Every day, Wall Street analysts upgrade some stocks, downgrade others, and "initiate coverage" on a few more. But do these analysts even know what they're talking about? Today, we're taking one high-profile Wall Street pick and putting it under the microscope...

Shares of retail clothier The Gap (NYSE:GPS) are down 4% since the start of this year, and down 16% since their highs of May 10 -- a week before Gap reported its fiscal Q1 earnings results. And yet, by all accounts, Gap beat earnings pretty soundly in Q1. Is that fair?

One banker doesn't think so. This morning, analysts at Oppenheimer announced they are upgrading Gap stock from perform to outperform, and assigning the stock a $28 price target, implying 24% upside from today's stock price.

Here are three things you need to know about that.

Piles of neatly folded shirts on display at retailer

Image source: Getty Images.

1. Gap's sad history

Gap entered into Q1 carrying a mighty burden. For three straight years, business had been going from bad to worse.

From 2014 through 2017, Gap watched 270 basis points (that's 2.7 percentage points) get sliced off of its gross profit margin. Its operating profit margin tumbled 380 basis points, and its net profit margin fell from 7.9% to 4.4% -- 350 basis points. Sales declined nearly 4% over the period, falling to $15.5 billion last year.

And profits? Those got nearly cut in half, falling to just $676 million earned in 2016.

2. Gap changes the story

And then, a miracle happened. Helped by a big 8% jump in same-store sales at its Old Navy chain in Q1 2017, Gap announced quarterly sales of $3.44 billion, edging out consensus expectations by about $60 million. More importantly, profit margin on that revenue surged higher, helping to lift profits a full $0.07 past consensus expectations, to $0.36 per share.

3. What comes next

Now, the news wasn't all good for Gap last quarter. While the company's biggest revenue producer, Old Navy, got bigger and more profitable, StreetInsider.com reports that sales tumbled 4% at both the company's eponymous Gap chain and at Banana Republic, as well. But that's not necessarily bad news.

Reiterating earnings guidance of about $2 for the year, Gap CEO Art Peck said he still hopes to translate improved results at Old Navy into similar turnarounds for the company's other brands. And he's having some success with that.

As Oppenheimer pointed out in its upgrade, gross margins improved "across all three" of Gap's main brands. What's more, summing up the parts that Gap comprises, Oppenheimer believes that Old Navy and Gap together are worth the $22 and change that the stock currently sells for. According to the analyst, at today's prices, investors are basically getting Banana Republic, and the up-and-coming Athleta brand -- which Peck called an "exceptional performer" last quarter -- for free.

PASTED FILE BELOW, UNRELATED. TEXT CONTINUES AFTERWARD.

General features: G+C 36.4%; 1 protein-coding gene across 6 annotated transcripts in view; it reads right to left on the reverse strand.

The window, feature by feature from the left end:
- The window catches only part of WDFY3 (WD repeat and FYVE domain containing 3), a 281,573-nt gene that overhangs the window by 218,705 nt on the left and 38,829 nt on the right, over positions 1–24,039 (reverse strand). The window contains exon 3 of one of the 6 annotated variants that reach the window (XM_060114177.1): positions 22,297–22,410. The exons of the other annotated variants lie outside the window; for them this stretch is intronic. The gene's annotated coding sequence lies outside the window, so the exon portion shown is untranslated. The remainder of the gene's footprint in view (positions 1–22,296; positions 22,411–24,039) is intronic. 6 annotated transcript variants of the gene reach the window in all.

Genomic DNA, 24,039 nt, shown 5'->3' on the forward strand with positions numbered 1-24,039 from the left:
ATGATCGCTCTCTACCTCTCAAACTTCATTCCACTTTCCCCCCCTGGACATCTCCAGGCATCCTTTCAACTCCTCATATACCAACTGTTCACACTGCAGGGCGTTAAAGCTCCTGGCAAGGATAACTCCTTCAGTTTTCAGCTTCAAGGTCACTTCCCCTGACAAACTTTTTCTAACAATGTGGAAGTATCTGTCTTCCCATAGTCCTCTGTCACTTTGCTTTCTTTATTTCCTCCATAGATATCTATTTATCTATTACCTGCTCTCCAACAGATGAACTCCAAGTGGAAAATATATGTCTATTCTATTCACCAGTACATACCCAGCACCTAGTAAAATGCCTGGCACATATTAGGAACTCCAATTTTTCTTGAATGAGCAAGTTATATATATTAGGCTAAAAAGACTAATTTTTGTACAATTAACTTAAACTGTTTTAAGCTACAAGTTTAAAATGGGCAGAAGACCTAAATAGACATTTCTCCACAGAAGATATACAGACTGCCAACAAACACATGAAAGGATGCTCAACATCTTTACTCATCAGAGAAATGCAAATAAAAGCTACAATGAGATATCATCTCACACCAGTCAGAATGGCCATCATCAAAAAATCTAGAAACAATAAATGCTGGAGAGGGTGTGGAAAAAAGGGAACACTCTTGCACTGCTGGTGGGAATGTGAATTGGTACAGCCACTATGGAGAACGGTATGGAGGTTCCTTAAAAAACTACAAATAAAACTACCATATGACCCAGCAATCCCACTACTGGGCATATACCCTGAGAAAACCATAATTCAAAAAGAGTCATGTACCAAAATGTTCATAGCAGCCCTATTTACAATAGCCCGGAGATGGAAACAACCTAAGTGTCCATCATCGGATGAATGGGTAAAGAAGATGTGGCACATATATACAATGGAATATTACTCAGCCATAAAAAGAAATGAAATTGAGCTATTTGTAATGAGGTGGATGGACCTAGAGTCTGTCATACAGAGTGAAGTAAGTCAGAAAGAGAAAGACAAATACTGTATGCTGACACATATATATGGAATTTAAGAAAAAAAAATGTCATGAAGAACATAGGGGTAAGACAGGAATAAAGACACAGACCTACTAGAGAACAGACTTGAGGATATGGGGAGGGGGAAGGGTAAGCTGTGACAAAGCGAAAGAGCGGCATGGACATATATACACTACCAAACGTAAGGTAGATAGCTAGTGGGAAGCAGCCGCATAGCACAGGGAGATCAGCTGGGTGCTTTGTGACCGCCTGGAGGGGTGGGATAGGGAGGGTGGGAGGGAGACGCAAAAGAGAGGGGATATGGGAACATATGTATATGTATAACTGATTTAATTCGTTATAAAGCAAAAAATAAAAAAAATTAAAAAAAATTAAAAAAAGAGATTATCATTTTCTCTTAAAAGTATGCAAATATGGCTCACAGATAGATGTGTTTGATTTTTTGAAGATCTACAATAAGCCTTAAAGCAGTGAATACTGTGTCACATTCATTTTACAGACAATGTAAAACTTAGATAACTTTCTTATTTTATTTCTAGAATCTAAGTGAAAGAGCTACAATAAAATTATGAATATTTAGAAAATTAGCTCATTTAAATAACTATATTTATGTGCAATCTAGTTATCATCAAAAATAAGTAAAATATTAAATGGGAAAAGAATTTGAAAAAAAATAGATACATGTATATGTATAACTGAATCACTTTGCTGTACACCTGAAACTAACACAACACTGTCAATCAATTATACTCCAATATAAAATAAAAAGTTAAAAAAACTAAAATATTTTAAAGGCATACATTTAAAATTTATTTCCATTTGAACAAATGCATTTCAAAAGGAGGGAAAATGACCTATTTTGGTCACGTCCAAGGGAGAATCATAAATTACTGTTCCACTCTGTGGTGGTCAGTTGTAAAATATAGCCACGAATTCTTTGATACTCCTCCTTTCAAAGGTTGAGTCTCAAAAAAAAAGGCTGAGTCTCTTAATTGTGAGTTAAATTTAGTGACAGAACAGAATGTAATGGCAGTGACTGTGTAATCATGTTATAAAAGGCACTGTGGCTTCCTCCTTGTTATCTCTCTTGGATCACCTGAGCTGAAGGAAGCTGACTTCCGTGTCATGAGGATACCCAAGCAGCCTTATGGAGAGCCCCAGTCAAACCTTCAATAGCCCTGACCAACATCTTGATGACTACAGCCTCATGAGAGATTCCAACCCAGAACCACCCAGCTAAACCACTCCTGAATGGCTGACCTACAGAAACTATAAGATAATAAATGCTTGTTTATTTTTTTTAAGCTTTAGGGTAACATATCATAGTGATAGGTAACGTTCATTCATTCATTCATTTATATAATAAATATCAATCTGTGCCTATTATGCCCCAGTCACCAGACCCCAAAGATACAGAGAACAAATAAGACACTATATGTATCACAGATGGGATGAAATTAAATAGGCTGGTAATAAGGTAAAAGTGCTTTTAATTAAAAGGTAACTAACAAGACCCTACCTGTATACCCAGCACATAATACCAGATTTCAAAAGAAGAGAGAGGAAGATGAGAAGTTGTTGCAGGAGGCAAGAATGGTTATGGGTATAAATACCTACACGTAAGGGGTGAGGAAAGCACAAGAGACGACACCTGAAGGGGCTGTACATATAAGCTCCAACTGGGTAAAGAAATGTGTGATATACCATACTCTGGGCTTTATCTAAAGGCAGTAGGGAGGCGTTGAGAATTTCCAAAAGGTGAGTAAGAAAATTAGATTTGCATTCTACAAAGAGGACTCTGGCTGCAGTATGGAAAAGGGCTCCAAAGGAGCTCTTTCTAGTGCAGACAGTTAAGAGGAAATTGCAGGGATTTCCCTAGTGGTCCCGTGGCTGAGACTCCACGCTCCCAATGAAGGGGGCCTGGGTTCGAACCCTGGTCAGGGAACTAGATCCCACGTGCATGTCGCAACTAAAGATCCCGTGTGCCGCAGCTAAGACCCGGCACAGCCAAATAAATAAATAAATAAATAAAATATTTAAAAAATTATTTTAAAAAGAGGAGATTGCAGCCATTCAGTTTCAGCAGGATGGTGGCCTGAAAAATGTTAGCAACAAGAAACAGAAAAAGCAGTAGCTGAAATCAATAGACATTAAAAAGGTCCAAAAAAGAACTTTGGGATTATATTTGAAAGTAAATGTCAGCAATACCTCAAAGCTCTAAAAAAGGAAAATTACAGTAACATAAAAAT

The most important thing: Valuing Gap

Despite the strong Q1 report, and despite Oppenheimer's optimism, investors have sold off Gap stock to the tune of about 3% since earnings came out. (They're selling it again today, despite the upgrade.) But I think investors are making a mistake, and I'll tell you why.

At current prices, Gap stock sells for a mere 13 times trailing earnings. The fact that Gap just finished reporting 12% earnings growth -- and the low PEG ratio that this implies -- suggests to value investors that Gap stock might be cheap. (The fact that Gap pays a 4.1% dividend yield on top of its cheap stock price practically screams "bargain.") But Gap stock is even cheaper than it looks on the surface.

According to S&P Global Market Intelligence data, although Gap reported earnings of only $692 million over the past 12 months, its actual free cash flow generated during the period amounted to $1.15 billion. Yet once you factor Gap's copious cash reserves into the picture, Gap's enterprise value is only $8.7 billion -- yielding an enterprise value-to-free-cash-flow ratio of only 7.5.

That number compares favorably to the 8% long-term growth estimate that analysts have on record for Gap -- and even more favorably if Gap can replicate the 12% growth it produced in Q1. Toss in the 4.1% dividend yield for good measure, and I think Oppenheimer just may be onto something here.

Gap stock is cheap.

Rich Smith has no position in any stocks mentioned. The Motley Fool has no position in any of the stocks mentioned. The Motley Fool has a disclosure policy.